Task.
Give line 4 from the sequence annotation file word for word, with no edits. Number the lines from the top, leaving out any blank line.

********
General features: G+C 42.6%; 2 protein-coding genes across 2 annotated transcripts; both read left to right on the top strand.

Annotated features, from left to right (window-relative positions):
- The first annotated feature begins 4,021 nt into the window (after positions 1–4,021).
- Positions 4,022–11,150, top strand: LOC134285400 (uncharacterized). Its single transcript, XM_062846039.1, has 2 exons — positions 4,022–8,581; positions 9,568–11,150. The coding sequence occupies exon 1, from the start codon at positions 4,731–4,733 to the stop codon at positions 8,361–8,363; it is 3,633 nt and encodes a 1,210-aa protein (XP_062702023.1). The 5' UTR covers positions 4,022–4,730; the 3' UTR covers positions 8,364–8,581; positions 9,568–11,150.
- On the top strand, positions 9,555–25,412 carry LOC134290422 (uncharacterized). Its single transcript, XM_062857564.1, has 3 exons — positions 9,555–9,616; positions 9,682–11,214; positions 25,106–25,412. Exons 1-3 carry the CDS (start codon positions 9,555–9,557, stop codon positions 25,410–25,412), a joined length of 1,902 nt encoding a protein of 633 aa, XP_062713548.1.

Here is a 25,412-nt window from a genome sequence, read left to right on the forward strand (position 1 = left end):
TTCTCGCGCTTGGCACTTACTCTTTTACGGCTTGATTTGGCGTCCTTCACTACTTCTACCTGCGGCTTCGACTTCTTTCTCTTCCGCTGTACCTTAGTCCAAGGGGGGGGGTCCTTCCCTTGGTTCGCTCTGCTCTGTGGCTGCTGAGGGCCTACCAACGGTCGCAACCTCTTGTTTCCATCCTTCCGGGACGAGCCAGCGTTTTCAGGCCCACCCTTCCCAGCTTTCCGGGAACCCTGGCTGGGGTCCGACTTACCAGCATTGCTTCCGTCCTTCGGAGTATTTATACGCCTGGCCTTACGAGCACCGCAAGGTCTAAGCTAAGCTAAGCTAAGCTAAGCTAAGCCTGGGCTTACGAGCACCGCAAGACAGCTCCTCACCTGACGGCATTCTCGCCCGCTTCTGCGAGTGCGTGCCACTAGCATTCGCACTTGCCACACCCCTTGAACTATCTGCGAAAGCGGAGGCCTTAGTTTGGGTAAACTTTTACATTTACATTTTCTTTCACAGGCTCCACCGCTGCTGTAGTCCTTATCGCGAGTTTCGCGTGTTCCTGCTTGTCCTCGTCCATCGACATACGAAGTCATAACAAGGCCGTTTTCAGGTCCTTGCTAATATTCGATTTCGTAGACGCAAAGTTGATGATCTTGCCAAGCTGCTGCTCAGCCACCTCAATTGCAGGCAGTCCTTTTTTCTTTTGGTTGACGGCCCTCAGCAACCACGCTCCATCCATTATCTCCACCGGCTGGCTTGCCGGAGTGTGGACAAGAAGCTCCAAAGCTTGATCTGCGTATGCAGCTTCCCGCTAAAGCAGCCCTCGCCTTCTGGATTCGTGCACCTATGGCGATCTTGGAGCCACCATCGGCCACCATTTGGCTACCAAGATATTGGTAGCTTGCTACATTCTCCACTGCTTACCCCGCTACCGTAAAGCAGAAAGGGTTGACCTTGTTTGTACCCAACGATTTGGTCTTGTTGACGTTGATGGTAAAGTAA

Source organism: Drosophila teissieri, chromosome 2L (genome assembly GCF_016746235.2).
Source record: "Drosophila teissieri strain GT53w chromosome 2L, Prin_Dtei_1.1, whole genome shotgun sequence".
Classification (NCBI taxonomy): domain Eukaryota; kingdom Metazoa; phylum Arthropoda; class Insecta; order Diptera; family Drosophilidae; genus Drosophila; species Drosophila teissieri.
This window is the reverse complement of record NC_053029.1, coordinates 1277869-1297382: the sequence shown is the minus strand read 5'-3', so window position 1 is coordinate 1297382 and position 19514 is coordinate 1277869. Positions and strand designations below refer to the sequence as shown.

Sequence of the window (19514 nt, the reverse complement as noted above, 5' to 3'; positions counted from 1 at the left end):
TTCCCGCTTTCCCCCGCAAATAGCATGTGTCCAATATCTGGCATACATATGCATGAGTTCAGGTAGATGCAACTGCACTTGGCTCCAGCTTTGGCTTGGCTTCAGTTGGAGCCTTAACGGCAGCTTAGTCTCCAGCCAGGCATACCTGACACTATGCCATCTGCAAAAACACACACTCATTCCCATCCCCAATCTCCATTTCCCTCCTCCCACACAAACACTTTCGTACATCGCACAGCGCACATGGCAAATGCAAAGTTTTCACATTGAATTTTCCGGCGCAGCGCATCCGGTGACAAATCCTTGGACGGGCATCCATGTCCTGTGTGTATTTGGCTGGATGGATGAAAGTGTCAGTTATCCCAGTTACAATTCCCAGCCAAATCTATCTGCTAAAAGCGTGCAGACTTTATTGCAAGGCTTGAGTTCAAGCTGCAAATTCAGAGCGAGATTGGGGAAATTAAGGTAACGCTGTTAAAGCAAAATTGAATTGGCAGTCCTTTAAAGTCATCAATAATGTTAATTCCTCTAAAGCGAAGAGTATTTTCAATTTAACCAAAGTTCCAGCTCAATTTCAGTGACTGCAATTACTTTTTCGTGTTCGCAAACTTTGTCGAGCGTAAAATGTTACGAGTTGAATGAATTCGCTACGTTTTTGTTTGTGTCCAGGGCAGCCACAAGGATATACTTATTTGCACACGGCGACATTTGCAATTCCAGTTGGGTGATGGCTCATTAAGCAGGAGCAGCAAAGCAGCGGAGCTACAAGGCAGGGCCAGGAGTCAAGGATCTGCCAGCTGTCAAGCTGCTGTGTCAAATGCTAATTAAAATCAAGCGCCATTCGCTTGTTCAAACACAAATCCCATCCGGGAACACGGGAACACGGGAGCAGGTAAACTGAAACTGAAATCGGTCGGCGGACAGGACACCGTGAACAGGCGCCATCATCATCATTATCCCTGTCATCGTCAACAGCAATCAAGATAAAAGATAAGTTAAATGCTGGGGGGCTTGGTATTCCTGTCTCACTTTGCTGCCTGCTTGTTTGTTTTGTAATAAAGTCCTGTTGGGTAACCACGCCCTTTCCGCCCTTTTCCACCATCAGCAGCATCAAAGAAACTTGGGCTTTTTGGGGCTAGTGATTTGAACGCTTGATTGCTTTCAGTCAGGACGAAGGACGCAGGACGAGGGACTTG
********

- Positions 4,022–11,150, top strand: LOC134285400 (uncharacterized). Its single transcript, XM_062846039.1, has 2 exons — positions 4,022–8,581; positions 9,568–11,150. The coding sequence occupies exon 1, from the start codon at positions 4,731–4,733 to the stop codon at positions 8,361–8,363; it is 3,633 nt and encodes a 1,210-aa protein (XP_062702023.1). The 5' UTR covers positions 4,022–4,730; the 3' UTR covers positions 8,364–8,581; positions 9,568–11,150.